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FOCUS: Sunderland pottery - a


wearside tradition by Victoria Baker of http://www.littlewrenpottery.co.uk


The city of Sunderland was once renowned for its heavy industry, from coal mining to ship building having once been called “the largest shipbuilding town in the world”. These were highly skilled jobs despite the obvious dangers and alongside them worked craftspeople honing their trade and teaching apprentices.


During the nineteenth century, along the banks of the river Wear, Tyne and Tees there were 25 potteries. In Sunderland many potteries concentrated on making every day ‘brownware’ pottery and porcelain tableware. Eventually, Sunderland became well known for its distinctive Lustreware pots and Frog mugs which are now very collectable.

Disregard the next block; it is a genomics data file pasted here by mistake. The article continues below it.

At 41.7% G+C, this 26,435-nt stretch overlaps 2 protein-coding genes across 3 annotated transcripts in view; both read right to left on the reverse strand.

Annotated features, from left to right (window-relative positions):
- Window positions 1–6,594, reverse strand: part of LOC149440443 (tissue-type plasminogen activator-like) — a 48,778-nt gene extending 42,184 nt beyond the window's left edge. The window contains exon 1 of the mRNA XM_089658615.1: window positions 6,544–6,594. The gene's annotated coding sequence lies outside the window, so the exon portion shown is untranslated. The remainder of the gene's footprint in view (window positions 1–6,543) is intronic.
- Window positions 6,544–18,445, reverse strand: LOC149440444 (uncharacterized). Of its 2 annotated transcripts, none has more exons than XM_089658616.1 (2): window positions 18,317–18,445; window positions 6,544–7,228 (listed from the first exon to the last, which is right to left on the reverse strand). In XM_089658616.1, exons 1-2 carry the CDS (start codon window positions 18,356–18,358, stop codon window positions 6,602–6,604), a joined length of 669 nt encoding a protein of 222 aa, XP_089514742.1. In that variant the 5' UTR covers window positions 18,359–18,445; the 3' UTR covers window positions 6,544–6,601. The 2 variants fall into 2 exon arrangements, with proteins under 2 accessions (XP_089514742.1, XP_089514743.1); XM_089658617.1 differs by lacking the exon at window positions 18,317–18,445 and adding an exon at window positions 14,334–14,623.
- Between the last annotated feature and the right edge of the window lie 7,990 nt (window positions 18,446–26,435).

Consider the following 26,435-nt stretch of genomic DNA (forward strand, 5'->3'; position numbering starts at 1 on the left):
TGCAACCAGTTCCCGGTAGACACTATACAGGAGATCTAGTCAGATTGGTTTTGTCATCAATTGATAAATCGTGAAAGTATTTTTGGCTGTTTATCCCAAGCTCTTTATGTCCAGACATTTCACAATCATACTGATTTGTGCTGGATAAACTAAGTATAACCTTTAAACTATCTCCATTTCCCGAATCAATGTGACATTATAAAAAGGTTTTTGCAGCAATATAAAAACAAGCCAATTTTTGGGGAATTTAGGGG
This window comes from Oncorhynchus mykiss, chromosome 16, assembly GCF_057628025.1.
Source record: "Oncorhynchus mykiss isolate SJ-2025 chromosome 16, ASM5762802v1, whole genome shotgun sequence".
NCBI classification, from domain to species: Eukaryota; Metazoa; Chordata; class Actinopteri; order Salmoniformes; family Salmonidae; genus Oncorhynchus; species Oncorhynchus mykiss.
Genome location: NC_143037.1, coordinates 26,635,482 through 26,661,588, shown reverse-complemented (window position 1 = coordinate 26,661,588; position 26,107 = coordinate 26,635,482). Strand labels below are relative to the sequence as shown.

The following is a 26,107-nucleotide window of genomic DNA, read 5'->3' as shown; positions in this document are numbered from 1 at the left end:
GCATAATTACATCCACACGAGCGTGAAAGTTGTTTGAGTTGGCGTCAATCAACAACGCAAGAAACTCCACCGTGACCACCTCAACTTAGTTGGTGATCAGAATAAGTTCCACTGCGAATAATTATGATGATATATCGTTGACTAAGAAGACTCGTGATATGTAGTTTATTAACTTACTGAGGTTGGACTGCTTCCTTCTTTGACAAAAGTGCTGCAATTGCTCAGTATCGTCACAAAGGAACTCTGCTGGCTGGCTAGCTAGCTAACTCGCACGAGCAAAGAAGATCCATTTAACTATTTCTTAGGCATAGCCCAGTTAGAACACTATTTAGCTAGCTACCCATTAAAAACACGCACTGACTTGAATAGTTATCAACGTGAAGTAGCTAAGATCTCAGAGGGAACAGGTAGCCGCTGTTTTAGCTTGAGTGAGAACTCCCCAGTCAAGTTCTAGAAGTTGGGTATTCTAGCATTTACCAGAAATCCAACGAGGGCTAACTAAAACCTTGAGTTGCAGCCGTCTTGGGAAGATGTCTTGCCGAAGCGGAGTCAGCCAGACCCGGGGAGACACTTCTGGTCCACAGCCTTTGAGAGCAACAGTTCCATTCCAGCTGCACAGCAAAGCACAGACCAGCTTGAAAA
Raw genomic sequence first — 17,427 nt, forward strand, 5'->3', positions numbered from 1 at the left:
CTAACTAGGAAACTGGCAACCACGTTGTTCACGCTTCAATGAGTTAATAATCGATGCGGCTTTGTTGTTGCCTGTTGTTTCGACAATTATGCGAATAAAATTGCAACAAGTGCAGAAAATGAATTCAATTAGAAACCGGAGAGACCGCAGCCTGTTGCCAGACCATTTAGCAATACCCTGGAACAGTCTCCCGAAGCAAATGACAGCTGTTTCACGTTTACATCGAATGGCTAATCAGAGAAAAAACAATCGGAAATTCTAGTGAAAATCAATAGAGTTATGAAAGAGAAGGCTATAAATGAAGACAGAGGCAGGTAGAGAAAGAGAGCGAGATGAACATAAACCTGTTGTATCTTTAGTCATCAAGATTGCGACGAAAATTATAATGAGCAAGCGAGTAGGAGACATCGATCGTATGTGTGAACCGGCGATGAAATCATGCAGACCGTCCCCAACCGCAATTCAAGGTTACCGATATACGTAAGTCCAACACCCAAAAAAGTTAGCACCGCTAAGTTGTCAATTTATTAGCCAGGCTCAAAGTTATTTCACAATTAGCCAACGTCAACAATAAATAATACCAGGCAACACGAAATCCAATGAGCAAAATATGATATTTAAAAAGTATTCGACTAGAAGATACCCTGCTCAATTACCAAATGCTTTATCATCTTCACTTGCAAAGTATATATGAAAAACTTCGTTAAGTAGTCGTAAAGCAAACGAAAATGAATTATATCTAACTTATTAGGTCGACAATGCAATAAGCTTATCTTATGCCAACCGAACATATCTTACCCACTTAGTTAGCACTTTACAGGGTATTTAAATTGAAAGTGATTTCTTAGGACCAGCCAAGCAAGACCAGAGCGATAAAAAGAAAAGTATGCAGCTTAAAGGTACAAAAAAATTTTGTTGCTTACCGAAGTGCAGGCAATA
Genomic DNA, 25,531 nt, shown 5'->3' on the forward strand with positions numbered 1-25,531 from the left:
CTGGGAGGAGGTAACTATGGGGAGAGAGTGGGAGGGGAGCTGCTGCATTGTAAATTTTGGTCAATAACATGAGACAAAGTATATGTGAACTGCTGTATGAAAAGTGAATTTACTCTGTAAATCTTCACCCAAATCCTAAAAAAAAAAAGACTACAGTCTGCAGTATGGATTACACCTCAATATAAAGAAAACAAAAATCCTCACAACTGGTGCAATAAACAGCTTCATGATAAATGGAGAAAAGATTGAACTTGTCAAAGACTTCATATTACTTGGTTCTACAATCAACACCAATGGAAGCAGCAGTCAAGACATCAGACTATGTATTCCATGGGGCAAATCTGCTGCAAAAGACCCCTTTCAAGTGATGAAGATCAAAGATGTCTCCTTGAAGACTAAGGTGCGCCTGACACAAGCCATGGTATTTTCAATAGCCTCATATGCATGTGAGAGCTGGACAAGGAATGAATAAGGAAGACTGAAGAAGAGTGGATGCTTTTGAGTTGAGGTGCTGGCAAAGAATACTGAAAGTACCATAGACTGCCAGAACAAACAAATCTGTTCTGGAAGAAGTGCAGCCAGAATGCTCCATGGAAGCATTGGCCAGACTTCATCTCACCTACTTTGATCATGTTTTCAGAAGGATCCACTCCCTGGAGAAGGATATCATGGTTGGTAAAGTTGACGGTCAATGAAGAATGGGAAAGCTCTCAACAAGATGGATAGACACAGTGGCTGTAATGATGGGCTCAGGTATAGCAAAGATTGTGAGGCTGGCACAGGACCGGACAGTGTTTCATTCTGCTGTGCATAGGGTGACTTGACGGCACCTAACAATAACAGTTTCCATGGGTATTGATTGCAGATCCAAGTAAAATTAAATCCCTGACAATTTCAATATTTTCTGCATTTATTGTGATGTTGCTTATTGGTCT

30 | ukhandmade | Autumn 2010


Lustreware Traditionally Lustreware is a porcelain pot with a metallic glaze that gives an opalescent look similar to mother of pearl. The glaze itself is transparent enhancing the whiteness of porcelain clay. Usually, it also has an underglaze of coloured slip or a decorative transfer. Typically Sunderland lustreware that was produced is pink in colour but can also be found in orange. Pink was largely chosen because it was a popular colour during the time of production in the 1800’s.


It’s speculated that Lustreware began in the Middle East with lustre pots being discovered in ancient Mesopotamia in the 9th century. It became popular in England when lustre pots were produced in Staffordshire and sold


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